One in 10 pregnancies ends in miscarriage. But even though it's a relatively common occurrence—and a traumatic one—it's rarely talked about. Because of that, women often feel shame, guilt, and isolation after losing their babies.
Psychologist Jessica Zucker, who went through a miscarriage herself, is trying to open up the conversation. Her Instagram account, @IHadaMiscarriage, provides women with a space where they can share stories about their experiences. The goal, Zucker told Self, is to create a community of support that'll help women feel less alone as they go through the recovery process.
Judging from the outpouring of support, gratitude, and personal stories in the comments on Zucker's posts, it's working. Clearly this kind of community is something we've needed for a long time, and we hope more women find it when they need it most.
@thejonesmarket shares: "Life keeps moving. And there are "good" days. This really just means you were able to leave the house and make small talk if you have to. So, there you are standing in a safe, shallow spot of a relatively calm ocean, small talking and almost beginning to enjoy the sun when a wave comes from no where and drags you under water. You don't know how long until you'll be able to breathe again. You never know. All your mind can think is "I want my son, I want my son, I want my son, my son is dead, my son is dead, my son is dead". If you try to fight your way back up too fast you'll get knocked against the unforgiving sharp shells again, so you stay. The bottom of the ocean feels like an appropriate place to be anyway. Grief." _ #IHadAMiscarriage #miscarriage #infantloss #stillbirth #grief #loss #motherhood #1in4 // Illustration by @pedrotapa found via @picame.
@translucentdreamm shares: "23 was a year of firsts for me. I would have been 15 weeks along if my little one decided to stay with me. I didn't know anything about miscarriages before my loss. It's not really something the average woman researches. So when #ihadamiscarriage I was so beside myself, confused, and in shock. I felt like the only one on earth at that time. I was angry with my body for failing me. I was even ashamed, and felt like I couldn't open up and talk about what happened. Almost as if I did something wrong. Even now it's hard to share this, even with all the acceptance and strength that I've built along the way. It's a hard battle to overcome. Not one day goes by without me thinking about that Saturday in April. Not one day goes by without me yearning and missing the feeling of beauty that I had when I was carrying my little one inside me. The thought that my body created a tiny human that was part me and part my lover was more beauty than I had ever felt in my 23 years. All of that vanishing is hard to swallow. It leaves you in a state of disparity. Today I am sharing my story and writing this in hopes to reach all the women who feel alone and misunderstood in their loss. I am sharing this to end the self-blame and the shame that comes along with it. You are not alone, I am here and so are millions of women that have been and are going through this. I don't want anyone to ever feel like they don't have someone to reach out to. You are strong, and your feelings are valid and you are capable and beautiful. I love you all. We will overcome and heal together✨💕 " _ #IHadAMiscarriage #endthesilence #1in4 #miscarriage #pregnancyloss #grief #loss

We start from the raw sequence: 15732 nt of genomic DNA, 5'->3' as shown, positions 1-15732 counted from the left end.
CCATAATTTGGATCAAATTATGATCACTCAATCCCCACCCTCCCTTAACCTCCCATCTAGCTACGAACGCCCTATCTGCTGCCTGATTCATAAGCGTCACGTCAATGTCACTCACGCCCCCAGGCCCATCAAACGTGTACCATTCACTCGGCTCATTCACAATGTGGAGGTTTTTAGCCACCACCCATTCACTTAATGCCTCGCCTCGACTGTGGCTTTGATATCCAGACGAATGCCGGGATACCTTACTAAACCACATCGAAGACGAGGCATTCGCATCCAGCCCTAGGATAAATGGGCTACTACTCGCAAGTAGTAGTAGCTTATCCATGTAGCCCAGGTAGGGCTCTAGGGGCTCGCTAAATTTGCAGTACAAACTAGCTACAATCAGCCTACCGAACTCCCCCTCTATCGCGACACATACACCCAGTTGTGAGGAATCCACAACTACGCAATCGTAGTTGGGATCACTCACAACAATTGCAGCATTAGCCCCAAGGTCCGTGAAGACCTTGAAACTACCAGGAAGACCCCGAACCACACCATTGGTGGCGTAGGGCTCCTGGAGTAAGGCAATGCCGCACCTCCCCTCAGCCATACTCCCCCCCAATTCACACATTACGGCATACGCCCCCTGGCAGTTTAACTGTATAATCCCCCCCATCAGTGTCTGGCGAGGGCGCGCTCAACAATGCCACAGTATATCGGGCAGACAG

Our Losses Don't Protect Us by @jmassdini. Stories from around the world (Santiago, Chile). Posted with permission. _ I delivered my first child stillborn. I know he was blonde, like his father was as a baby. I know his youngest sister has his long second toes. I know his name. _ Five months after holding him, I had a miscarriage. I know the biology. “Partial molar pregnancy.” I know the numbers. One in 1,000. Three sets of chromosomes instead of two. Five percent chance of developing cancer. Months of blood work in the same hospital where I’d had 8.5 cumulative months of prenatal visits, but no living baby to show for it. _ I also know that we’d heard a heartbeat. We’d hoped. “These babies are connected,” my husband would say. We thought, surely, things wouldn’t go wrong again. But they did. They do. Our losses don’t protect us. How I wish they did. _ At my ten-week appointment, my doctor had said the baby was “floating,” as he undulated his arm. The motion did not imply life, but the opposite. _ I screamed. _ I was alone. That’s how confident I was, even after innocence was also gone. _ After, I tried to part the waters of what felt like vast, pooling grief. I created more differences. As opposed to the labor that led to my son, I opted for a surgical D&C. It was the day before Thanksgiving. Instead of stunned, ringing awareness, I dove under until it was all over. _ As we know, it never really is. _ When I awoke, I did so in several ways. I could no longer wait to mother. I had to live, too. So I climbed. I wrote. I volunteered. I reclaimed the time I walked the earth on my own, in between my lost and my living children. All of them, connected. _ #IHadAMiscarriage #stillbirth #stillborn #molarpregnancy #miscarriage #pregnancylosscards #pregnancyloss #lifeafterloss #rainbowbaby #motherhood #grief #loss #1in4 // Art by @_lauraberger_.